Like so many of us, Cathy had the drive to create – and she tried a number of things before she discovered her love for mosaics.
For her, it was the perfect medium to express both her creativity and her left-brained, mathematical expertise.
I have to admit…this is the part that excites me the most! A legitimate reason to break up stuff!
But I could get in trouble because it would give me a reason to save every chipped piece of china and every stray button. Uh oh.
A brief disclaimer: all of Cathy’s pieces are designed to be used indoors. So for outdoor use, you would need adhesives and a substrate designed for that purpose.
This is the stuff that fills the spaces between the attached pieces of glass. The consistency is like toothpaste.
I think all of her work is amazing, but I had to choose a few of my favorites. Here they are:
On this one, I did a close-up view so you could see the intricate work, and also the variety of things she incorporates into a piece! I spy a button and some beads.
Of course, I had to go to Cathy’s workshop to see how she organized all her bits and pieces. Whew, that’s a lot of glass!
I hope you enjoyed this presentation of Mosaic work. Please share with us any pieces you create – you can show your work on our private Facebook page HERE.
I may try my hand at it one day soon – well, at least try breaking a few plates. I’m gettin’ a hammer!
See more of Cathy’s work on her Facebook page.
You can also send her messages and enthusiastic appreciation!
On our private Facebook Page, I’m sharing the ideas and some of the path of the creative life. Come and join me there! Click HERE to join!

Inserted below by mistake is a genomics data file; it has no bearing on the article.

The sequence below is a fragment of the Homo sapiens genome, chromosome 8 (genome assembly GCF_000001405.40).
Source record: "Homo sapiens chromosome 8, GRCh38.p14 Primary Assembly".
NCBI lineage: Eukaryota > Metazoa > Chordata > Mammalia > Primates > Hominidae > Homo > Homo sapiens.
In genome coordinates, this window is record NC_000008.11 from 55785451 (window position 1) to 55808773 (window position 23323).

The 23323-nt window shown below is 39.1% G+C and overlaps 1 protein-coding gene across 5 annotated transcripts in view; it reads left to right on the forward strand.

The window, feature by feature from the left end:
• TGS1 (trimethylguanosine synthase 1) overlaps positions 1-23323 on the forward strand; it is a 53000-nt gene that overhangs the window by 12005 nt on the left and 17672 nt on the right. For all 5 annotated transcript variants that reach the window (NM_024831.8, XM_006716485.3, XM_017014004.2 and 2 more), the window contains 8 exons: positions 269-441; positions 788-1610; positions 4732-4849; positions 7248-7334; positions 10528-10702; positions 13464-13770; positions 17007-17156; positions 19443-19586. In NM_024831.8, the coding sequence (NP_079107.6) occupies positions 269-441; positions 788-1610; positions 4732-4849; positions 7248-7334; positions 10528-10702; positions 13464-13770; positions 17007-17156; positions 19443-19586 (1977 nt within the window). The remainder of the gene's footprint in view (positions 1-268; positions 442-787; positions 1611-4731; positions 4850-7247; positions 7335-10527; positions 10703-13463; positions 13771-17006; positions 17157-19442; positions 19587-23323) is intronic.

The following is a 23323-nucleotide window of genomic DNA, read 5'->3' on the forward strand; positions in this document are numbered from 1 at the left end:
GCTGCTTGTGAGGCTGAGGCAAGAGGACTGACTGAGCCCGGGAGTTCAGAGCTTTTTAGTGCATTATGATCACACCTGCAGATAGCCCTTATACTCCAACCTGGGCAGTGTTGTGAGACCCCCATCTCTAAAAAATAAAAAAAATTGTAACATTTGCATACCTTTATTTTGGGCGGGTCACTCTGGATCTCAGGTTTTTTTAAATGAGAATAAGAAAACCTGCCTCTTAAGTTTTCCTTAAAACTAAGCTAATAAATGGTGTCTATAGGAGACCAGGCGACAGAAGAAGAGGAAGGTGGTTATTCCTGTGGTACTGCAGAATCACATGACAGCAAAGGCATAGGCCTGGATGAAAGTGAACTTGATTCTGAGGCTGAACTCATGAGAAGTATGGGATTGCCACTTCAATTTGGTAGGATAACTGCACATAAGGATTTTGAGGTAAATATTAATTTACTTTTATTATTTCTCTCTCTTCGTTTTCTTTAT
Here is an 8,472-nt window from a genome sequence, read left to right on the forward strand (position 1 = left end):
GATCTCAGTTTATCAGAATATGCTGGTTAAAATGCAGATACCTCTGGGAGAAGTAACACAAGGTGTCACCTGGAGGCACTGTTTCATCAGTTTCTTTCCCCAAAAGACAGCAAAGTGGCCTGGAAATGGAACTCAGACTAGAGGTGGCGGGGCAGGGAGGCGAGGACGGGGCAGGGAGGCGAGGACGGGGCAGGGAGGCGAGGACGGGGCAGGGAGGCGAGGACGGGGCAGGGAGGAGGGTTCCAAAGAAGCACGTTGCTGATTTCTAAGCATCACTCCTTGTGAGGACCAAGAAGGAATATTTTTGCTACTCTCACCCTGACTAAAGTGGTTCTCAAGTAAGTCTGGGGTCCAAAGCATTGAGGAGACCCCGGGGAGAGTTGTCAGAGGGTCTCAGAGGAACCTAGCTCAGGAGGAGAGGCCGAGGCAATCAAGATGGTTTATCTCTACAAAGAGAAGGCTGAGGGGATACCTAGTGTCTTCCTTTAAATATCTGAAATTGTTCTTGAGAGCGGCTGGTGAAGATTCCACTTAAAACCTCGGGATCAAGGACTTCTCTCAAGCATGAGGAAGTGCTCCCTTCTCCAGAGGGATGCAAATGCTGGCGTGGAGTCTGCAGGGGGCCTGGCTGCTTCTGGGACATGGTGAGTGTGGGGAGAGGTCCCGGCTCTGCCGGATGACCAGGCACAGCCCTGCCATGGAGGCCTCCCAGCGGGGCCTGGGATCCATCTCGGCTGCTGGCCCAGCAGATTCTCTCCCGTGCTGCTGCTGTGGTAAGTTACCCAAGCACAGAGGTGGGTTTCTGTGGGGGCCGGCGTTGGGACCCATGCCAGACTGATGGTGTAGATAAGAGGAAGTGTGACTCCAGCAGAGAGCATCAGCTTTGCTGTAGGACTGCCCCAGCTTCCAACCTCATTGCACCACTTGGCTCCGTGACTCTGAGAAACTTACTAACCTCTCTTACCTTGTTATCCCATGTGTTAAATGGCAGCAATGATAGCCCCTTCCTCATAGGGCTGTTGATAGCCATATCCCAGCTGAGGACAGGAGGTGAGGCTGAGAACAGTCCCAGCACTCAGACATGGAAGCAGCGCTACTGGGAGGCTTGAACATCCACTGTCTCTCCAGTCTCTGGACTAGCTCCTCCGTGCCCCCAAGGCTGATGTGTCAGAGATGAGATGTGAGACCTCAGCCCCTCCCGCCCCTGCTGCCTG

Neuroscientists are studying exactly how our brain allows us to be creative – and this is a field that fascinates me! There’s still so much to learn, but one thing that has become clear is that creativity is a process and that it doesn’t originate in only one place in the brain.
Antonio Damasio, a neuroscientist, and director of the Brain and Creativity Institute at The University of Southern California, says “there is a very high level of cooperation between different parts, different systems of the brain so that they orchestrate the creative process.”
So what systems are necessary for creativity?
Imagination is one cornerstone, and imagination depends on memory. Imagining something new requires that you play with what you already know. This is why it’s so beneficial that you expose yourself to new learning and new mediums.
Emotions are intimately involved in creativity also. Artists have long been associated with a visual expression of emotion. It’s rewarding and therapeutic to be able to have art as a tool to “work through” some of your emotions, and just the act of creating a work can be calming.
Give yourself time to think and daydream, and exercise your imagination. Turn down the critical, self-censoring part of your brain – you know, the judgemental side of you that is likely to knock down a new idea the second you have it.
Make a piece of art – even if it’s just a doodle!
Cheering you on your creative journey,